Tuning Guide

FFCV is a generic library and achieving the very best performance may require tuning some options to fit the particular use case and computing resources.

In order to help users with that task, we consider a couple of common use cases and provide recommendations for setting parameters.

Scenario: Small dataset

If the dataset you are working on is small or if you are lucky enough to have a machine with large amounts of RAM, we recommend the following settings for ffcv.loader.Loader:

  • Use os_cache=True. The first epoch will be a little bit slower as the operating system is not able to pre-fetch the data as well but once the dataset has been completely cached in RAM then it will read directly from there with no overhead.

  • Set order to OrderOption.RANDOM or OrderOption.QUASI_RANDOM. They should both perform very similarly (QUASI_RANDOM might be marginally better).

Scenario: Large scale datasets

If your dataset is too large to be cached on the machine we recommend:

  • Use os_cache=False. Since the data can’t be cached, FFCV will have to read it over and over. Having FFCV take over the operating system for caching is beneficial as it knows in advance the which samples will be needed in the future and can load them ahead of time.

  • For order, we recommend using the QUASI_RANDOM traversal order if you need randomness but perfect uniform sampling isn’t mission critical. This will optimize the order to minimize the reads on the underlying storage while maintaining very good randomness properties. If you have experience with the shuffle() function of webdataset and the quality of the randomness wasn’t sufficient, we still suggest you give QUASI_RANDOM a try as it should be significantly better. Using RANDOM is unfeasible in this situation because it needs to load the entire dataset in RAM, causing an out-of-memory exception.

Scenario: Multi-GPU training (1 model, multiple GPUs)

FFCV’s Loader class offers a flag distributed that will make the loader behave similarly to the PyTorch’s DistributedSampler used with their DataLoader. If that’s what your code is using, switching to FFCV should just be a matter of replacing the data loader.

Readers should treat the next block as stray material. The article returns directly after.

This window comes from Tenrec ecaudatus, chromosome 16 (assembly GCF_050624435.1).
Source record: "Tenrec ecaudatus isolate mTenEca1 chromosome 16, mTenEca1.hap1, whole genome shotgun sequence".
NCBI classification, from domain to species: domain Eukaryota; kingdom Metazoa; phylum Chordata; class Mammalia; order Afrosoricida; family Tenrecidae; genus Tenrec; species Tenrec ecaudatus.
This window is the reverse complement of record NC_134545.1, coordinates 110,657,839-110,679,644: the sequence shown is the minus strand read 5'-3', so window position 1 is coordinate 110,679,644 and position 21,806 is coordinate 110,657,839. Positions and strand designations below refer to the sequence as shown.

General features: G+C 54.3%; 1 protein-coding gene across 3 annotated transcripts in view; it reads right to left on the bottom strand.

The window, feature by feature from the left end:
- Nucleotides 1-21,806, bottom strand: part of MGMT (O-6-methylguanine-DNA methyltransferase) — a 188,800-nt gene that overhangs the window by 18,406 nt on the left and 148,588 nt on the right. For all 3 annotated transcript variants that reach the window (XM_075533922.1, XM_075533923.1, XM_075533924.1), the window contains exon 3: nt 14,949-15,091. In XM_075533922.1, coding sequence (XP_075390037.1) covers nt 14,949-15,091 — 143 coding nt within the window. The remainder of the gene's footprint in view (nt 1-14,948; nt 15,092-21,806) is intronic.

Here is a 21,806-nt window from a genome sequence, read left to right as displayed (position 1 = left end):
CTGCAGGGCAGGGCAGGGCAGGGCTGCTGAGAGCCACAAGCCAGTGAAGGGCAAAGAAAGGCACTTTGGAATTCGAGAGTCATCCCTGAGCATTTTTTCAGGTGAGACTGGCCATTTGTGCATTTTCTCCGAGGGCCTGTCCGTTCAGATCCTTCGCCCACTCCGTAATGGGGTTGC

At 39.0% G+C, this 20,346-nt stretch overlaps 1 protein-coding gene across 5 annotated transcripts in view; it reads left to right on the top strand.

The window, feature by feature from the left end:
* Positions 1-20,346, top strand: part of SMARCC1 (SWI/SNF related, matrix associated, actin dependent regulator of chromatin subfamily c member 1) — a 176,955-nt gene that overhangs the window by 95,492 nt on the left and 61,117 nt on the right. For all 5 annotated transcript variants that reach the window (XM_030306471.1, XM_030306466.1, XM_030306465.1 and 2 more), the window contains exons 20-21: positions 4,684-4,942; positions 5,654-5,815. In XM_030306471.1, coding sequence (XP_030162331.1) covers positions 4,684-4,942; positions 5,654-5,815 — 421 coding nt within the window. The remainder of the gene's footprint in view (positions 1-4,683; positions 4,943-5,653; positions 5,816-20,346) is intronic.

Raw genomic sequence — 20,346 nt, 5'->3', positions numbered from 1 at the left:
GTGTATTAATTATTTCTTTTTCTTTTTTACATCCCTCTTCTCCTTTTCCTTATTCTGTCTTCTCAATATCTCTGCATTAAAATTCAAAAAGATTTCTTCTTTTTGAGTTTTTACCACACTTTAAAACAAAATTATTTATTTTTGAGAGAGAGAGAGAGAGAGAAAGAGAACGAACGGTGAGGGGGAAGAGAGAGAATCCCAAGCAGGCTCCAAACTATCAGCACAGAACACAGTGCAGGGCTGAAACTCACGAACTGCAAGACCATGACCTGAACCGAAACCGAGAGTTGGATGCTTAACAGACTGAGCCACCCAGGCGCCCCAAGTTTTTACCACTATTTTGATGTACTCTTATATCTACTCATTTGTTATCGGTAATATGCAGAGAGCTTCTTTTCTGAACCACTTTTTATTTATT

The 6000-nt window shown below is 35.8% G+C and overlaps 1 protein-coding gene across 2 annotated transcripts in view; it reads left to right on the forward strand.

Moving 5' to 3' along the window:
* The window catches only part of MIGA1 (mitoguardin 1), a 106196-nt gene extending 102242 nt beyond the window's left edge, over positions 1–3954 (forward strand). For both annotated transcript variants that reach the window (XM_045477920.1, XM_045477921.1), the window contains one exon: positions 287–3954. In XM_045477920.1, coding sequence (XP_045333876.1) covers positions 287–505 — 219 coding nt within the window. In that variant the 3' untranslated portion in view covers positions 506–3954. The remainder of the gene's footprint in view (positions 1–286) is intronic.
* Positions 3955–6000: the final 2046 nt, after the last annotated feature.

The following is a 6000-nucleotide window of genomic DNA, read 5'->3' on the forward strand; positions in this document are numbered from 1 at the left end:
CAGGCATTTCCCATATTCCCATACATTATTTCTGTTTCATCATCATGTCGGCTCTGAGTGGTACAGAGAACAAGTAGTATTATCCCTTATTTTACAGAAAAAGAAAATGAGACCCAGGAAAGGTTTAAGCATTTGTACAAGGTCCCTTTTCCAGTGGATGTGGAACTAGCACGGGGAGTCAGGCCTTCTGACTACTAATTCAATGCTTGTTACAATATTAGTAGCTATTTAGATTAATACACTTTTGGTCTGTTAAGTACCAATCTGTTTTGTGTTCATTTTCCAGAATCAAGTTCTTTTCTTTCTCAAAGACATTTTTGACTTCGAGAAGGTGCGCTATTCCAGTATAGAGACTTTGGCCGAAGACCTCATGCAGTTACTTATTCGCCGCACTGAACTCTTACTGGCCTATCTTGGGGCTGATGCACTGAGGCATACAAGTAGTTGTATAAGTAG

FFCV should also work fine with PyTorch’s DataParallel wrapper but we agree with the developers and recommend you use DistributedDataParallel with FFCV’s distributed flag enabled.

The same recommendations above related to dataset size still apply here, but we emphasize that os_cache=True is particularly beneficial in this scenario. Indeed, as multiple processes will access the same dataset, having the caching at the OS level allows for data sharing between them, reducing overall memory consumption.


QUASI_RANDOM isn’t currently supported with distributed=True. While this is technically possible to implement, we haven’t yet invested the necessary time yet. It is on the medium-term roadmap, and we also welcome pull requests!

We encourage users to try different values for the num_workers parameters. As FFCV is usually very CPU resource efficient it is sometimes beneficial to use fewer workers to avoid scheduling and cache inefficiencies.

Scenario: Grid search (1 model per GPU)

This use case is similar to the previous. One should still have one process per GPU and if training all models on the same dataset, os_cache=True is preferred to allow cache sharing between the jobs. Note that if the dataset is bigger than the amount of main memory, os_cache=False might still perform better and we encourage users to try both.

Scenario: Extreme grid search (2+ models per GPU)

Unlike other solutions, FFCV is thread based and not process based. As a result, users are able to train multiple models on a single GPU. This is particularly useful for small models that can’t leverage the compute power of powerful GPUs. To do so, users have to do the following:

  • Run a single process per GPU

  • The main thread of that process should start one thread for each model which will be trained concurrently

  • Each thread creates its own FFCV Loader and model and trains normally

  • As for regular grid search, os_cache=True is mostly the best choice here, but it doesn’t hurt to try disabling it for very large scale datasets


It is a common mistake to assume that running multiple processes on the same GPU will improve speed. For security reasons and unless Nvidia MPS service is enabled, a GPU can only be used by a single process at a time. If you run more processes, GPU time will be shared between them but they will never run concurrently.


We have experienced some CUDNN bugs while running multiple models on the same GPU. It seems to originate from scheduling concurrently multiple BatchNorm layers. If you encounter that issue a simple fix is to put a lock around the forward pass of your models. This will make sure that no two forward passes are scheduled concurrently. This shouldn’t impact performance too much as CUDA calls are asynchronous anyway.